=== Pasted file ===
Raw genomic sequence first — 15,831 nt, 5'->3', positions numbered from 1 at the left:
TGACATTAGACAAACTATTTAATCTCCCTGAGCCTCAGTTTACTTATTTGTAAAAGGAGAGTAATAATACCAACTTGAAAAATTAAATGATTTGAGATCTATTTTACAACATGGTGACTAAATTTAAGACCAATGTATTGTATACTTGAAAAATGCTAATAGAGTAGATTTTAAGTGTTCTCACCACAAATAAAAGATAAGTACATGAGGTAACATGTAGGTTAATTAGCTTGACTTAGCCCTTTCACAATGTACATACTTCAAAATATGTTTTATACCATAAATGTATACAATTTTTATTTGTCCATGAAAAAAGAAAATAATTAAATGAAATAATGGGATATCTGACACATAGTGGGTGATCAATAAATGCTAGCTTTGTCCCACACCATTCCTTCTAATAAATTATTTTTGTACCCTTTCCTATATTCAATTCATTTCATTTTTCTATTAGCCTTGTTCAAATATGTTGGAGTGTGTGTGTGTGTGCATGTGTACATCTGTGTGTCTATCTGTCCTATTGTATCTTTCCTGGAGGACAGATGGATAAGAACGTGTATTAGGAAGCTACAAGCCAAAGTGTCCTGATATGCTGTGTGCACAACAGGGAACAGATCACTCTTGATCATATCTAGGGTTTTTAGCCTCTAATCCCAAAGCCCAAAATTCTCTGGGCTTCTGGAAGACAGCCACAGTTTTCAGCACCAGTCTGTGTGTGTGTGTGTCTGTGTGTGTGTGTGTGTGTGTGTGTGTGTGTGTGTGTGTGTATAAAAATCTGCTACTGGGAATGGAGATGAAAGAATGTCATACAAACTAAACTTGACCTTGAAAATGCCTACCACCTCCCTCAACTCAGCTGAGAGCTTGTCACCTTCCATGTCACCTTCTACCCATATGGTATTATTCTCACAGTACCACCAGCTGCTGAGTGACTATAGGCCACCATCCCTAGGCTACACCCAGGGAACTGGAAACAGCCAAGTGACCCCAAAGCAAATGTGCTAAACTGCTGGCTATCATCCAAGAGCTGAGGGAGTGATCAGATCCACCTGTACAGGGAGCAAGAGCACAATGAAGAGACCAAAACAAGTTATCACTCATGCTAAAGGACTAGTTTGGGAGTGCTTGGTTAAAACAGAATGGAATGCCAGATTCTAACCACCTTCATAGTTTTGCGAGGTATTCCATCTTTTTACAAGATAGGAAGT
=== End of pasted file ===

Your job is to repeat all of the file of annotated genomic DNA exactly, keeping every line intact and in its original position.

Raw genomic sequence first — 15,831 nt, 5'->3', positions numbered from 1 at the left:
TGACATTAGACAAACTATTTAATCTCCCTGAGCCTCAGTTTACTTATTTGTAAAAGGAGAGTAATAATACCAACTTGAAAAATTAAATGATTTGAGATCTATTTTACAACATGGTGACTAAATTTAAGACCAATGTATTGTATACTTGAAAAATGCTAATAGAGTAGATTTTAAGTGTTCTCACCACAAATAAAAGATAAGTACATGAGGTAACATGTAGGTTAATTAGCTTGACTTAGCCCTTTCACAATGTACATACTTCAAAATATGTTTTATACCATAAATGTATACAATTTTTATTTGTCCATGAAAAAAGAAAATAATTAAATGAAATAATGGGATATCTGACACATAGTGGGTGATCAATAAATGCTAGCTTTGTCCCACACCATTCCTTCTAATAAATTATTTTTGTACCCTTTCCTATATTCAATTCATTTCATTTTTCTATTAGCCTTGTTCAAATATGTTGGAGTGTGTGTGTGTGTGCATGTGTACATCTGTGTGTCTATCTGTCCTATTGTATCTTTCCTGGAGGACAGATGGATAAGAACGTGTATTAGGAAGCTACAAGCCAAAGTGTCCTGATATGCTGTGTGCACAACAGGGAACAGATCACTCTTGATCATATCTAGGGTTTTTAGCCTCTAATCCCAAAGCCCAAAATTCTCTGGGCTTCTGGAAGACAGCCACAGTTTTCAGCACCAGTCTGTGTGTGTGTGTGTCTGTGTGTGTGTGTGTGTGTGTGTGTGTGTGTGTGTGTGTGTATAAAAATCTGCTACTGGGAATGGAGATGAAAGAATGTCATACAAACTAAACTTGACCTTGAAAATGCCTACCACCTCCCTCAACTCAGCTGAGAGCTTGTCACCTTCCATGTCACCTTCTACCCATATGGTATTATTCTCACAGTACCACCAGCTGCTGAGTGACTATAGGCCACCATCCCTAGGCTACACCCAGGGAACTGGAAACAGCCAAGTGACCCCAAAGCAAATGTGCTAAACTGCTGGCTATCATCCAAGAGCTGAGGGAGTGATCAGATCCACCTGTACAGGGAGCAAGAGCACAATGAAGAGACCAAAACAAGTTATCACTCATGCTAAAGGACTAGTTTGGGAGTGCTTGGTTAAAACAGAATGGAATGCCAGATTCTAACCACCTTCATAGTTTTGCGAGGTATTCCATCTTTTTACAAGATAGGAAGT